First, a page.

YP: Worldwide Energy Needs and Supplies
YP PROFESSIONAL EVENTS LUNCHEON
"WORLDWIDE ENERGY NEEDS AND SUPPLIES"
Bringing a unique combination of both public and private sector experience, Admiral Inman will speak to young professionals on various energy-related current events that are molding the future of our industry. Topics may include policy issues such as national security, the impact of geopolitical events, and technological advancements among others.
Admiral Inman graduated from the University of Texas at Austin in 1950, and from the National War College in 1972. Admiral Inman served in the U.S. Navy from November 1951 to July 1982, when he retired with the permanent rank of Admiral. While on active duty he served as Director of the National Security Agency and Deputy Director of Central Intelligence.
After retirement from the Navy, he was Chairman and Chief Executive Officer of the Microelectronics and Computer Technology Corporation (MCC) in Austin, Texas for four years and Chairman, President and Chief Executive Officer of Westmark Systems, Inc., a privately owned electronics industry holding company for three years. Admiral Inman also served as Chairman of the Federal Reserve Bank of Dallas from 1987 through 1990.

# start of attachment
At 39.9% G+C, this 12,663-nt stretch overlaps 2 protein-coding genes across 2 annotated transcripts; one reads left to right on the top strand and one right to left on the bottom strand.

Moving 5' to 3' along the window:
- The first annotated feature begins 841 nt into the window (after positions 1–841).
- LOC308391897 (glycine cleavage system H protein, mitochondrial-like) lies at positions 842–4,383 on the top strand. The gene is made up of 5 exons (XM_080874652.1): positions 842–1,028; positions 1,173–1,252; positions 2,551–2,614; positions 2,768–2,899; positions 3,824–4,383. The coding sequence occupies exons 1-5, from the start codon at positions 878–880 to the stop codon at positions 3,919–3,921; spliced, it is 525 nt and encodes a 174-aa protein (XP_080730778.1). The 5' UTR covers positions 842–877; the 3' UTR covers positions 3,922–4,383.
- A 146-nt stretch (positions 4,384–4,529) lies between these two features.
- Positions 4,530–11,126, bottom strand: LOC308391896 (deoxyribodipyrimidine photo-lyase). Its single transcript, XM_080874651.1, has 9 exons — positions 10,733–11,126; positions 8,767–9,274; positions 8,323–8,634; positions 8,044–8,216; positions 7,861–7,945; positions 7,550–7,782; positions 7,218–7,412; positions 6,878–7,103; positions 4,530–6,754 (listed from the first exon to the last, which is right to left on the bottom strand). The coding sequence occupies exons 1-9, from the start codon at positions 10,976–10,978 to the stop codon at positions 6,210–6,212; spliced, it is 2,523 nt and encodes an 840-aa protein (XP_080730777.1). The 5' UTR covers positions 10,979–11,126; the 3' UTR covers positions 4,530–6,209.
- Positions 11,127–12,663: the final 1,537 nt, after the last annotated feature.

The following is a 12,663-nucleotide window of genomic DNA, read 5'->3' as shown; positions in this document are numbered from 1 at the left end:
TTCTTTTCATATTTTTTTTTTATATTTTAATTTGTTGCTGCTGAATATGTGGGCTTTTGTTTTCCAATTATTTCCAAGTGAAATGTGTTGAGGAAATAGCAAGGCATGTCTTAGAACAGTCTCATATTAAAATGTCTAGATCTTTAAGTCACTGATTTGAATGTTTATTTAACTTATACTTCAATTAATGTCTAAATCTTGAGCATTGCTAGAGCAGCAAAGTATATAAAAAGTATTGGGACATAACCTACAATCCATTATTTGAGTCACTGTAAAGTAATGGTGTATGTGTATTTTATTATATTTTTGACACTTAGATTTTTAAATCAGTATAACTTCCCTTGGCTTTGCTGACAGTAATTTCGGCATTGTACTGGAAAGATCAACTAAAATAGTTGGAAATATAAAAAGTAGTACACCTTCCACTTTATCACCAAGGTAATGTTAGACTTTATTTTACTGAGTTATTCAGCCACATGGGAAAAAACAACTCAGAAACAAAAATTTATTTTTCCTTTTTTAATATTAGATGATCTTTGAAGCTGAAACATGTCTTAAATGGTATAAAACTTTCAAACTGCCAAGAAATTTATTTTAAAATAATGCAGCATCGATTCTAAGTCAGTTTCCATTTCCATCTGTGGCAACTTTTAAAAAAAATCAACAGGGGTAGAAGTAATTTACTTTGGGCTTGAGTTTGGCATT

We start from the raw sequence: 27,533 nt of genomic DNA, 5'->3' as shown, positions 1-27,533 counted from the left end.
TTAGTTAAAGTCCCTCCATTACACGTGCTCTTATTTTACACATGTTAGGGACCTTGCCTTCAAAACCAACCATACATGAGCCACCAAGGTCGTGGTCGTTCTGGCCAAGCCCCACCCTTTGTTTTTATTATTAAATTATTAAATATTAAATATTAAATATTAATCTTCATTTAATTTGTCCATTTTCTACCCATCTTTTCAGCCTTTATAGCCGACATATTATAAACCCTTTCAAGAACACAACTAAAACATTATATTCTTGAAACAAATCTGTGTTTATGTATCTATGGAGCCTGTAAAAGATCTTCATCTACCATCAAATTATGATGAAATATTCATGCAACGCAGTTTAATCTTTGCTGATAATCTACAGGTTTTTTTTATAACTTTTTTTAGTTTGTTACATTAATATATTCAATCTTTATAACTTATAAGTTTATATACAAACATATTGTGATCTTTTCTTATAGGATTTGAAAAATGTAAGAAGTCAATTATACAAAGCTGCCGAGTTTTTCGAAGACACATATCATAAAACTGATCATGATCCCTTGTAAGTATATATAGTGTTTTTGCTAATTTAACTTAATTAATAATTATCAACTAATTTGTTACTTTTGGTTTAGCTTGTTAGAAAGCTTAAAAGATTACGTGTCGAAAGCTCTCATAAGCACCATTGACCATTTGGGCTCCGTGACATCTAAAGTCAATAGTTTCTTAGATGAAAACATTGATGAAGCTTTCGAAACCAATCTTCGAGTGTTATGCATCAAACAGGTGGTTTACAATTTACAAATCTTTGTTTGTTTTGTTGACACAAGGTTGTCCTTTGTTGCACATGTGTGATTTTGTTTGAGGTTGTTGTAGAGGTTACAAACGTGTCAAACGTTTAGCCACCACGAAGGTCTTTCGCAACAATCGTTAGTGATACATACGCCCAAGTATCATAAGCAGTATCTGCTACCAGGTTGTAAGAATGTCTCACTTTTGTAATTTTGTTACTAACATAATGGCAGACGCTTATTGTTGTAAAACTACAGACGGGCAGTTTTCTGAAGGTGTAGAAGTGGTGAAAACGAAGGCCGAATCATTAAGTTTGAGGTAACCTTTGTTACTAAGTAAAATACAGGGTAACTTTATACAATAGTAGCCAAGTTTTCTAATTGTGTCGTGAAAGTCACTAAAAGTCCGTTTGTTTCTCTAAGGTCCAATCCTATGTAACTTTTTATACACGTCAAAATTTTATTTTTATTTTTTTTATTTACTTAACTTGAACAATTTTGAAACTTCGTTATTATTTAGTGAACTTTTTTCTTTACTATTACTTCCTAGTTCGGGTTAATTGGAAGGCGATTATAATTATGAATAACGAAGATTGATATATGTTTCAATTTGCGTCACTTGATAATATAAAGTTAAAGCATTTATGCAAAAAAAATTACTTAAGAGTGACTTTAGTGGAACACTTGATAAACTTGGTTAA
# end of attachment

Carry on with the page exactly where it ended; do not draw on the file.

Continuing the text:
Admiral Inman’s primary activity since 1990 has been investing in start-up technology companies, where he is a Managing Director of Gefinor Ventures and Limestone Ventures. He is a member of the Board of Directors of several privately held companies. He serves as a Trustee of the American Assembly and the California Institute of Technology. He is an elected Fellow of the National Academy of Public Administration.
He became an adjunct professor at the University of Texas at Austin in 1987. He was appointed as a tenured professor holding the Lyndon B. Johnson Centennial Chair in National Policy in August 2001. He served as Interim Dean of the LBJ School of Public Affairs from 1 January to 31 December 2005 and again from January 2009 to March 2010.
The Rice Hotel
909 Texas Avenue
Houston , TX 77002